As a kid, I was fortunate enough to attend summer camp. I started with the JCC day camp and went on to the overnight camp. My mom had gone there too, which I thought was pretty cool. A few of my good friends from school went to camp with me, and I made such special friends from outside the area, I thought for sure we’d be “friends forever.” We didn’t have computers at that time– e-mail, texting, and facebook were unheard of –so we depended on regular letters that we actually wrote by hand and put into envelopes with stamps for the post office to deliver! Cool thing now, though, is that we really can be “friends forever” with facebook, even though we lost touch for some years since camp. It has been exciting to rekindle friendships over the internet- not quite the same as living in a cabin together with no running water (yes, that’s the kind of camp I went to as a kid!), but a great opportunity to catch up regularly.
I loved camp so much, that I spent several summers on staff at that same day camp and overnight camp, in addition to working at the youth group camp I had attended as an older teenager.
For six years now, my own kids have had a special home away from home each summer. They started in day camp as well, but I was the camp director and we lived there – it was on the grounds of teen leadership overnight camp. Now they attend a “sister” camp, which is overnight. I am the drama director there – so I still get to be at camp every summer! And my kids get to ignore me if they so choose… which my older one often does, but they’ve also both been in a show I’ve directed there!
This photo includes Zeke as a member of the barbershop quartet in the Music Man:
We have had the opportunity to visit camp and camp friends during the off-season as well. We’ve attended family retreats in the winter time, camp reunions, and just returned from a weekend out of town at a camp friend’s bat-mitzvah. It’s such a joy to see the summer buddies just as close outside of that environment. The bonds are really strong.
This picture below is of Sian with his Maccabiah (Color War) team:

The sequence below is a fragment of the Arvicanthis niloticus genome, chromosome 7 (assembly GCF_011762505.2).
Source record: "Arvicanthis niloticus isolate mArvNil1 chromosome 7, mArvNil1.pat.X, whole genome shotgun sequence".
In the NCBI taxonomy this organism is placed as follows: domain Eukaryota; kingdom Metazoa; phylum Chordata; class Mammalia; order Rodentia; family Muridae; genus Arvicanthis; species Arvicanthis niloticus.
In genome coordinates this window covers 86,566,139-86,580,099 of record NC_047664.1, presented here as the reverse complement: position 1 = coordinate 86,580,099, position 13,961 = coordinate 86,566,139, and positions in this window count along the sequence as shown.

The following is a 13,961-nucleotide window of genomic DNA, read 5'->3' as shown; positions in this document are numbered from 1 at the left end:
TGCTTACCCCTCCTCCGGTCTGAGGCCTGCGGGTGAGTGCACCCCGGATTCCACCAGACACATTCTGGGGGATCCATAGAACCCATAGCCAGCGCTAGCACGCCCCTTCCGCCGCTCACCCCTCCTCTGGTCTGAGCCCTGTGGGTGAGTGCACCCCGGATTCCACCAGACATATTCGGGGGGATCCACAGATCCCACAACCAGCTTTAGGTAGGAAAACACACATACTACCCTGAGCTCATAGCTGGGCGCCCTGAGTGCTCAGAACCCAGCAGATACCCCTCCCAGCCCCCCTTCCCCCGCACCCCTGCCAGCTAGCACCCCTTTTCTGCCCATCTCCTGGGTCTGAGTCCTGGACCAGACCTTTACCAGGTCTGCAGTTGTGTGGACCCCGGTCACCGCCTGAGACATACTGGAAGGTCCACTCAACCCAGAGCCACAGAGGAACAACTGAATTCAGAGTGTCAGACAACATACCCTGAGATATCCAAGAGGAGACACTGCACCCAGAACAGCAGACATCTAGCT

No matter what team they are on, the kids that share a bunk root for each other and really don’t bring the competition “home” with them. It’s a few days of intense bonding with kids from different units, and exploring activities around camp they might not spend much time doing otherwise. Color war comes at the end of the summer, which is exhausting, but a welcome break from the regular routine, and a great opportunity to build camp spirit.
At our camp, kids are able to connect or re-connect with their Jewish identity. They automatically have a place where they belong; they’re in a community of people that have similar beliefs even if they practice differently. Incorporating Jewish values into daily camp activities, kids learn about ethics in general and how to incorporate these things into their every day lives throughout the year.
So much happens at camp. Kids become independent and compassionate, they learn to appreciate and take care of the great outdoors, they become swimmers, and often try something they had never dreamed of doing in their lifetime. Often times, sibling relationships are strengthened through the camp experience, and other mentors are discovered. At camp, kids learn to put electronics aside and actually engage in activities with others…and living with each other, they learn to accept people’s differences. Kids can be themselves – truly themselves – and develop a level of confidence that stays with them once they leave the camp gates. At camp, kids can shine.
The following photos are of Zeke on the 4th of July at our annual carnival and Sian playing drums with a camper band at our annual music festival: